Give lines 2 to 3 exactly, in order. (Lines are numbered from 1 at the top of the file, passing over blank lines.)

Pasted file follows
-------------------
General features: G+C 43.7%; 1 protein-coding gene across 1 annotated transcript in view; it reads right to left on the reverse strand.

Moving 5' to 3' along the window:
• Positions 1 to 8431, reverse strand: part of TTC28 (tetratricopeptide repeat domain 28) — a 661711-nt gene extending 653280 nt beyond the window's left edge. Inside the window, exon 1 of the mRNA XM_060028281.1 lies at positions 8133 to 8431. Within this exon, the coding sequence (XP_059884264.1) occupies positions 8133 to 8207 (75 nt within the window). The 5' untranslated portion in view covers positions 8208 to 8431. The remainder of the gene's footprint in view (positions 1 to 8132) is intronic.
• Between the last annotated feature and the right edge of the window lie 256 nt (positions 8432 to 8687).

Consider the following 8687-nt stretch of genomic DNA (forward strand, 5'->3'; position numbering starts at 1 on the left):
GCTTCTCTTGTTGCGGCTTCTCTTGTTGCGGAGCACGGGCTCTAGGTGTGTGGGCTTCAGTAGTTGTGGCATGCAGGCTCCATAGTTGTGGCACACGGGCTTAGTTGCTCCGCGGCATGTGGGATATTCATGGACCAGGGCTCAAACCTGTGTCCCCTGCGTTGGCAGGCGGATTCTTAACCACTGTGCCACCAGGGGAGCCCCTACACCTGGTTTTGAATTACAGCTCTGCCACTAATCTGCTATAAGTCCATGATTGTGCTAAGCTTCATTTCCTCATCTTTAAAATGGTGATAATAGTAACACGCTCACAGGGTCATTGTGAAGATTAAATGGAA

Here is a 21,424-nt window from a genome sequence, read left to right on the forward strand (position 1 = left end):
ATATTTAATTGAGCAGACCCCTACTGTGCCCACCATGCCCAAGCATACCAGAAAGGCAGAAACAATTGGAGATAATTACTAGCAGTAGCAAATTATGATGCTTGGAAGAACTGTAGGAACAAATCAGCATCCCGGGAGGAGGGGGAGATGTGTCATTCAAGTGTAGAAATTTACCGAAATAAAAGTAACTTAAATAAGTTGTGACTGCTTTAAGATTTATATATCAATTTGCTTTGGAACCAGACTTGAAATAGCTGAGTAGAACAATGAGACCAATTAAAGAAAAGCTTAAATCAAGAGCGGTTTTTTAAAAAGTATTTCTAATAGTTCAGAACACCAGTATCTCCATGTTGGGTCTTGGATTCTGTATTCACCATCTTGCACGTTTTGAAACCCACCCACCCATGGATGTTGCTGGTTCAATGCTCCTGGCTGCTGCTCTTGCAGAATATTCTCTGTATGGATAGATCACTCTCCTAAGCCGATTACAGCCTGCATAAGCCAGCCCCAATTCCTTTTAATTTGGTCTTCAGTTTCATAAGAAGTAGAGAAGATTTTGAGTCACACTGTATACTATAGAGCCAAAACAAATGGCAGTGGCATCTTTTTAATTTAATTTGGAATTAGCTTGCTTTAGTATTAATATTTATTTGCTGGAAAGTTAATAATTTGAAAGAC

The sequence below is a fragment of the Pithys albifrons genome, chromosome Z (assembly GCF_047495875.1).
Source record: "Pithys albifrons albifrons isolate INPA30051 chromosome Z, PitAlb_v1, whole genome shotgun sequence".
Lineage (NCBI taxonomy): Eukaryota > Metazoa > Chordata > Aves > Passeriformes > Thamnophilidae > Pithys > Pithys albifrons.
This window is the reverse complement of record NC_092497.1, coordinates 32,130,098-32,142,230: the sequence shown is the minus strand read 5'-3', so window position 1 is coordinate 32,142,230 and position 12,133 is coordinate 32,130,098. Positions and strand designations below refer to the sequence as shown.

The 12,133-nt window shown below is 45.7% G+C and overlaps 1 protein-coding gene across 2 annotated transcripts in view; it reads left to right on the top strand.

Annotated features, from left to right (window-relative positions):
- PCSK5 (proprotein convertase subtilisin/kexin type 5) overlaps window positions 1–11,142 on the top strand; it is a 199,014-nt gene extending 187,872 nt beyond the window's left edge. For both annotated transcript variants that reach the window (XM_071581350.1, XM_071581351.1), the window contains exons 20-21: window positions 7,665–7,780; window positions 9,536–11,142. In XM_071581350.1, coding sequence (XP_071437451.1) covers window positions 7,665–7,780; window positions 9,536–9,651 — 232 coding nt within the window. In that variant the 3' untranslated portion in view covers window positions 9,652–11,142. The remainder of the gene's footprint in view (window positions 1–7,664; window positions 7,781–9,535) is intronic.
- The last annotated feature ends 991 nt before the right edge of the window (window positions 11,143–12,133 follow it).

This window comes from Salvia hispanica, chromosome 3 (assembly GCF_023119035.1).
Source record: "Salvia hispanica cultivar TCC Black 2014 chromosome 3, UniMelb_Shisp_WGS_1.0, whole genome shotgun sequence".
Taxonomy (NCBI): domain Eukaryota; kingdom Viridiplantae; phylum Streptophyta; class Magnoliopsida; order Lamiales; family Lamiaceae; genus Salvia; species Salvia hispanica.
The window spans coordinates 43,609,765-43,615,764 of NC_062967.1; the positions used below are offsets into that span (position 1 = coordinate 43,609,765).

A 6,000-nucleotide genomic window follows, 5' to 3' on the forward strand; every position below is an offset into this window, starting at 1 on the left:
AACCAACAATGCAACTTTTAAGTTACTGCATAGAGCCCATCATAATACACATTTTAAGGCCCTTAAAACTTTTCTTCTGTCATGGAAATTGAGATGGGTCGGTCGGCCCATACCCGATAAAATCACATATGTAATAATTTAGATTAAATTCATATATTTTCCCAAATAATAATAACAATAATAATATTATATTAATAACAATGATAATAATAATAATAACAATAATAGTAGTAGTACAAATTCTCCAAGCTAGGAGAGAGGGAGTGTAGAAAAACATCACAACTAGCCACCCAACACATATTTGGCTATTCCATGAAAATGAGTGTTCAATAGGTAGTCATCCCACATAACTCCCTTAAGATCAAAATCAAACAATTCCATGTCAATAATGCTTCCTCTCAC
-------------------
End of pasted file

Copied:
Moving 5' to 3' along the window:
• Positions 1 to 8431, reverse strand: part of TTC28 (tetratricopeptide repeat domain 28) — a 661711-nt gene extending 653280 nt beyond the window's left edge. Inside the window, exon 1 of the mRNA XM_060028281.1 lies at positions 8133 to 8431. Within this exon, the coding sequence (XP_059884264.1) occupies positions 8133 to 8207 (75 nt within the window). The 5' untranslated portion in view covers positions 8208 to 8431. The remainder of the gene's footprint in view (positions 1 to 8132) is intronic.